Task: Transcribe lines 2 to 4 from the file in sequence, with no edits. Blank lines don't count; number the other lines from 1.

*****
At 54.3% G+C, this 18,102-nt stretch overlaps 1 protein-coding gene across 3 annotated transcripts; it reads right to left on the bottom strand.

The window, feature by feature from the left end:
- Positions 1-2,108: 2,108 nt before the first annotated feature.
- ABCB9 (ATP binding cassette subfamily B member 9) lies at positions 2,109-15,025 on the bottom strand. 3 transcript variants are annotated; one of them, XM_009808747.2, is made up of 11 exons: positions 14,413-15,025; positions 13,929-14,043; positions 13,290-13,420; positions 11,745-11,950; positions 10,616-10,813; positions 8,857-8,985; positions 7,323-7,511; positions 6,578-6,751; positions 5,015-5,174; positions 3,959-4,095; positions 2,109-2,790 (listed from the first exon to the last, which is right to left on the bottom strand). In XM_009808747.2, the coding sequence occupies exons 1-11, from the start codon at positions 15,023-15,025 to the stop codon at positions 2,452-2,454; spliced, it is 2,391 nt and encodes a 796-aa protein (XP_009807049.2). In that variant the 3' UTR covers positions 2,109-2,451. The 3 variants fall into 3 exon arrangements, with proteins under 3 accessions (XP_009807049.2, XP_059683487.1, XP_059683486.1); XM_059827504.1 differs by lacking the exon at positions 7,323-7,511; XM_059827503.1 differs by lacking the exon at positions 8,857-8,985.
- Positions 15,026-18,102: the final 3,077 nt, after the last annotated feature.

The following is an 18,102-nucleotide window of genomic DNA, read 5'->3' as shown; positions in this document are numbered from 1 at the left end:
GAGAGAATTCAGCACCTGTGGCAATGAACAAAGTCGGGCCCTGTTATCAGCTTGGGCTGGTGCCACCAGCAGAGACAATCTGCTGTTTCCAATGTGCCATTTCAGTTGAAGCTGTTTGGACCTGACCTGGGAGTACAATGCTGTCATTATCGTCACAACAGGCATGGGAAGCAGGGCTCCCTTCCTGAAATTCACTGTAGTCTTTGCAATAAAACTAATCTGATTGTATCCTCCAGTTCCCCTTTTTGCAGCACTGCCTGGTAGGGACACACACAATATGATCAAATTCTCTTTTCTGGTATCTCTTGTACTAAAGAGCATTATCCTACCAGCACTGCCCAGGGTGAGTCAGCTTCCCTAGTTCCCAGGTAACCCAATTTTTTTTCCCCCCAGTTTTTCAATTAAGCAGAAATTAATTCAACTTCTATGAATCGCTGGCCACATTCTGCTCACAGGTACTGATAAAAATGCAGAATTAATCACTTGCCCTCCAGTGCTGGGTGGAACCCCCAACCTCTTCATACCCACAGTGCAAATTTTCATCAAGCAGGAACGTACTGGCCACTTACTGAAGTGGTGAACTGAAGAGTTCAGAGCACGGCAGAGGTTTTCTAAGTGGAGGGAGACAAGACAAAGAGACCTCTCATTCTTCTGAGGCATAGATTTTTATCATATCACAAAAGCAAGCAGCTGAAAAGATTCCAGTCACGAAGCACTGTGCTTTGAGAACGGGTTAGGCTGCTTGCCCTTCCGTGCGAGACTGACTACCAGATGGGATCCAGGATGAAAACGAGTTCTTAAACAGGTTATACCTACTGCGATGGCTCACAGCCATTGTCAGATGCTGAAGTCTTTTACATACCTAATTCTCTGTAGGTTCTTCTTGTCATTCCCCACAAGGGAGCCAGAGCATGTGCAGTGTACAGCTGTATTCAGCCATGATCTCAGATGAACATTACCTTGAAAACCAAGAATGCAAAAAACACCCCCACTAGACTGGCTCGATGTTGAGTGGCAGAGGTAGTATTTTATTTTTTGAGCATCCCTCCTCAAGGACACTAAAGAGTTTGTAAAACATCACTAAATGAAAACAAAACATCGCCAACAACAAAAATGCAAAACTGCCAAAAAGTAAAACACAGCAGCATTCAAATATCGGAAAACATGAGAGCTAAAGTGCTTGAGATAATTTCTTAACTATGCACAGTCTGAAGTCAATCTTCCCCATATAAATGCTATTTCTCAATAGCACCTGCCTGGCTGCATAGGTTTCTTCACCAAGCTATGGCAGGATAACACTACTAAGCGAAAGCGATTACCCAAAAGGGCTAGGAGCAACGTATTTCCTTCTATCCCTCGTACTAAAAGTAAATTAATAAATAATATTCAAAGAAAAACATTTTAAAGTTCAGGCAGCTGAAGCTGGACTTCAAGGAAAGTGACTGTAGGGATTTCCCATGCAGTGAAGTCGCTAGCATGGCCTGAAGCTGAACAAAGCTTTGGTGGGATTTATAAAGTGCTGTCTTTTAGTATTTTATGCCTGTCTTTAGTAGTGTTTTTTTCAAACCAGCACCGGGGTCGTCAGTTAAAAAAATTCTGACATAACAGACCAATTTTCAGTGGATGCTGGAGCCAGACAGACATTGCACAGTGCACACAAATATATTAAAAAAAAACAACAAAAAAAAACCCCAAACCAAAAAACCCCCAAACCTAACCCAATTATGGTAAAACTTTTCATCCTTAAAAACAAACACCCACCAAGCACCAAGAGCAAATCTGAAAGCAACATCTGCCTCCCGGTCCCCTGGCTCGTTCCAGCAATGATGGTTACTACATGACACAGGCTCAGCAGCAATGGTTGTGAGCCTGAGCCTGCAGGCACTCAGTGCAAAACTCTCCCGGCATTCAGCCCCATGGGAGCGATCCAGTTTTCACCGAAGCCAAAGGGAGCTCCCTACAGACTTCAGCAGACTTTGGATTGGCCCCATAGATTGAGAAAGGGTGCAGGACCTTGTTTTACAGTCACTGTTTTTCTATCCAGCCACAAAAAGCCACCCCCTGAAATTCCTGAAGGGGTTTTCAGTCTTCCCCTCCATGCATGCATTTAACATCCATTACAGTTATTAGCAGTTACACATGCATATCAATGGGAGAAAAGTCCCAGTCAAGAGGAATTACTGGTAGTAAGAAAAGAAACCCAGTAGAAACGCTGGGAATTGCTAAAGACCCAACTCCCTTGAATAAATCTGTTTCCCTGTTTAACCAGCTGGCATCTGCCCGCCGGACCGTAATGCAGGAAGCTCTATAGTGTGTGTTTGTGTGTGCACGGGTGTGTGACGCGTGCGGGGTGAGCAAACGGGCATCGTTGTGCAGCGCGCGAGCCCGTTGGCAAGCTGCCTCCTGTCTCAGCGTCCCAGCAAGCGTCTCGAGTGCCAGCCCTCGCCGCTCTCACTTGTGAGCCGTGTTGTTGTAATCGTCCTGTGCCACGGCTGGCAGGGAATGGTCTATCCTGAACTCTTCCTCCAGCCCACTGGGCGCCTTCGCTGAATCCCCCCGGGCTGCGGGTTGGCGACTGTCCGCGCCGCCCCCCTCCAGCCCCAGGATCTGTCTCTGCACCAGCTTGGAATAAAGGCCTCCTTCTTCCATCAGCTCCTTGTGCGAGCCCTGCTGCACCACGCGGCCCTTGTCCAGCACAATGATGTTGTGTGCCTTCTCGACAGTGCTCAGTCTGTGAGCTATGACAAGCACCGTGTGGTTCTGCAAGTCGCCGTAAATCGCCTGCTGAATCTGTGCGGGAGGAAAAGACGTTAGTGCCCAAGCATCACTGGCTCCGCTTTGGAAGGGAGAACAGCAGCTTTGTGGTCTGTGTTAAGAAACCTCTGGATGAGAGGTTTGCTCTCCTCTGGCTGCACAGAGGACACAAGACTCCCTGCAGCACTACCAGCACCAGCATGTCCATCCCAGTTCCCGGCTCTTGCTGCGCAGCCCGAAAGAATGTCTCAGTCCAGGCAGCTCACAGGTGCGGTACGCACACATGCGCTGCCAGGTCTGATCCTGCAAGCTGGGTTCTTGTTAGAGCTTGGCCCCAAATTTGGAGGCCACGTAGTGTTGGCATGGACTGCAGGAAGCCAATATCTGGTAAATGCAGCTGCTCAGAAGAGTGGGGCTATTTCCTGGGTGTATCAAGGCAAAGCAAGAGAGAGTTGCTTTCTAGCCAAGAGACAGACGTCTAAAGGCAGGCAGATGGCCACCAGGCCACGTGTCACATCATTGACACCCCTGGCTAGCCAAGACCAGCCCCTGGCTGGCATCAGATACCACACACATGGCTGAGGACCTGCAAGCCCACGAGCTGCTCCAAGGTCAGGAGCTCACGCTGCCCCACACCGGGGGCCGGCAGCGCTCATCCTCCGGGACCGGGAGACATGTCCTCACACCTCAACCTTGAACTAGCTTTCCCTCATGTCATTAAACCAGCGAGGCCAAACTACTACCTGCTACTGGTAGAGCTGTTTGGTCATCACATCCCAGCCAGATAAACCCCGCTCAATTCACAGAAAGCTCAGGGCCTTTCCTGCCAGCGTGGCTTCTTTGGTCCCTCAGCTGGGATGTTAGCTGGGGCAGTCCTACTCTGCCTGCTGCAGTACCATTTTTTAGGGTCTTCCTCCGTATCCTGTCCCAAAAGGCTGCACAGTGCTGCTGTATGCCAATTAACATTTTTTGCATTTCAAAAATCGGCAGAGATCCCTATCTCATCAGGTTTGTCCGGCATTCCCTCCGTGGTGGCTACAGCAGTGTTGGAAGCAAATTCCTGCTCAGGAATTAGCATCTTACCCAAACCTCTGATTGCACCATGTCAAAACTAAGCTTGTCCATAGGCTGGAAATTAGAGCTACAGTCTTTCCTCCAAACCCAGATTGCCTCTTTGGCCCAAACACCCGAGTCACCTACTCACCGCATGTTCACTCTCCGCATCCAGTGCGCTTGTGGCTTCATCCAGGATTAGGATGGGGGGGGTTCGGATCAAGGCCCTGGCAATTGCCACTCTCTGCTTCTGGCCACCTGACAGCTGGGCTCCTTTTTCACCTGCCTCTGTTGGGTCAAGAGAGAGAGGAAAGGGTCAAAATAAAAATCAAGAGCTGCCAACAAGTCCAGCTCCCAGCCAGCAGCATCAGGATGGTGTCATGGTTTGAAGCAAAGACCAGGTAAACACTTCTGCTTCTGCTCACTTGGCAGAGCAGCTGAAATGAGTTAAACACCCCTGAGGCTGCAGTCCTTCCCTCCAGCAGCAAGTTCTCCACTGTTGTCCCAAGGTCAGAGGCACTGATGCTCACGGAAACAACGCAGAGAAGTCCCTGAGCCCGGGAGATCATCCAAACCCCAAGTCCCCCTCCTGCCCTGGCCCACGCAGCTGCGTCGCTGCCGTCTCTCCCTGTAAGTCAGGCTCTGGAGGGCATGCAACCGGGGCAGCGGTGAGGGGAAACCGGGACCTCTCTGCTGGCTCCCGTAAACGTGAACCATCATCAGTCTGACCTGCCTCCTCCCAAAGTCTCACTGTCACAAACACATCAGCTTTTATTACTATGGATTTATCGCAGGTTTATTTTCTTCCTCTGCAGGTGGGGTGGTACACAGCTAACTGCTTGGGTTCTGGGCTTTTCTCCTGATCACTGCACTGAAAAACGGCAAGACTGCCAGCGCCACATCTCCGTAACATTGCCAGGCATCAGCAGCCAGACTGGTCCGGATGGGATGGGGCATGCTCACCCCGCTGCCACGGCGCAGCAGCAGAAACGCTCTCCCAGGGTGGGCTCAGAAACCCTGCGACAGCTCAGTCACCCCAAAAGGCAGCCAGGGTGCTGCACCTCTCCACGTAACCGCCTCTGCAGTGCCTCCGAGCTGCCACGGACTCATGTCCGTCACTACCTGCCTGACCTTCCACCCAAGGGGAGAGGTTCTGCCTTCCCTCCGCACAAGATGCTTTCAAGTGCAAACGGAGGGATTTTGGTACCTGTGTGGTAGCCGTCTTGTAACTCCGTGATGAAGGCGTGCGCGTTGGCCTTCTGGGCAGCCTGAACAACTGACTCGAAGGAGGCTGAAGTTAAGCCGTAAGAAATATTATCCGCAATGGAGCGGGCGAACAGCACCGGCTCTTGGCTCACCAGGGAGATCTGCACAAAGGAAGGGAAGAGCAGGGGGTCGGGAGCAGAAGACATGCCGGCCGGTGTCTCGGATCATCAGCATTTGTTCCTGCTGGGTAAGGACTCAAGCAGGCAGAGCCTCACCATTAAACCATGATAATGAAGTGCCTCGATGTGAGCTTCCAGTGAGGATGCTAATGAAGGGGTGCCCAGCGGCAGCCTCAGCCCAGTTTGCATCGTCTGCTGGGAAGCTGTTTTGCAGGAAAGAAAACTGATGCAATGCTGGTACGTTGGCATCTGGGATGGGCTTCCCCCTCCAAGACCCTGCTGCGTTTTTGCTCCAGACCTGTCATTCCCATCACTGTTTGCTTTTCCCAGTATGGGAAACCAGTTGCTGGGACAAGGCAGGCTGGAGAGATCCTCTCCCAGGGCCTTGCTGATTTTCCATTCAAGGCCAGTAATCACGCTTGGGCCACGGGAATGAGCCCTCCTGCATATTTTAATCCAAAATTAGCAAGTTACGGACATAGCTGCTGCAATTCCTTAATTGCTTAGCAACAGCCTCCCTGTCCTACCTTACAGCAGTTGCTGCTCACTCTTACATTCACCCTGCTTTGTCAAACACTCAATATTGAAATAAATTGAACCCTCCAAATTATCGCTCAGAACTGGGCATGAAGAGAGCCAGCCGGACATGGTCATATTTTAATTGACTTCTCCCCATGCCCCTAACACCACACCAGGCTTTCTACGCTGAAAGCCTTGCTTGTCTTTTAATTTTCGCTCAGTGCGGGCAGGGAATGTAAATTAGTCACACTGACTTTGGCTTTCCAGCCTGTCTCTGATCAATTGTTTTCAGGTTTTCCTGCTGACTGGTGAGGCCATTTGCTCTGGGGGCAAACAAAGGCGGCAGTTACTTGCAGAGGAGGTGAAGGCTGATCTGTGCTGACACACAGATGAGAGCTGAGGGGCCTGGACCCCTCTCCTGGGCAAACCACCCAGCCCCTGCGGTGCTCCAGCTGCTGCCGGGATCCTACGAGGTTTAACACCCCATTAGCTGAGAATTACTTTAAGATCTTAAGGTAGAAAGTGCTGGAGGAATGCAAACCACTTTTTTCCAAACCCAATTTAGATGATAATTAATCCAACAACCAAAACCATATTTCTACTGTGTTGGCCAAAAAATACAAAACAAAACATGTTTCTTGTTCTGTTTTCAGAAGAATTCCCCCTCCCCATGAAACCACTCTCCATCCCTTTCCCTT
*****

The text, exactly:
The window, feature by feature from the left end:
- Positions 1-2,108: 2,108 nt before the first annotated feature.
- ABCB9 (ATP binding cassette subfamily B member 9) lies at positions 2,109-15,025 on the bottom strand. 3 transcript variants are annotated; one of them, XM_009808747.2, is made up of 11 exons: positions 14,413-15,025; positions 13,929-14,043; positions 13,290-13,420; positions 11,745-11,950; positions 10,616-10,813; positions 8,857-8,985; positions 7,323-7,511; positions 6,578-6,751; positions 5,015-5,174; positions 3,959-4,095; positions 2,109-2,790 (listed from the first exon to the last, which is right to left on the bottom strand). In XM_009808747.2, the coding sequence occupies exons 1-11, from the start codon at positions 15,023-15,025 to the stop codon at positions 2,452-2,454; spliced, it is 2,391 nt and encodes a 796-aa protein (XP_009807049.2). In that variant the 3' UTR covers positions 2,109-2,451. The 3 variants fall into 3 exon arrangements, with proteins under 3 accessions (XP_009807049.2, XP_059683487.1, XP_059683486.1); XM_059827504.1 differs by lacking the exon at positions 7,323-7,511; XM_059827503.1 differs by lacking the exon at positions 8,857-8,985.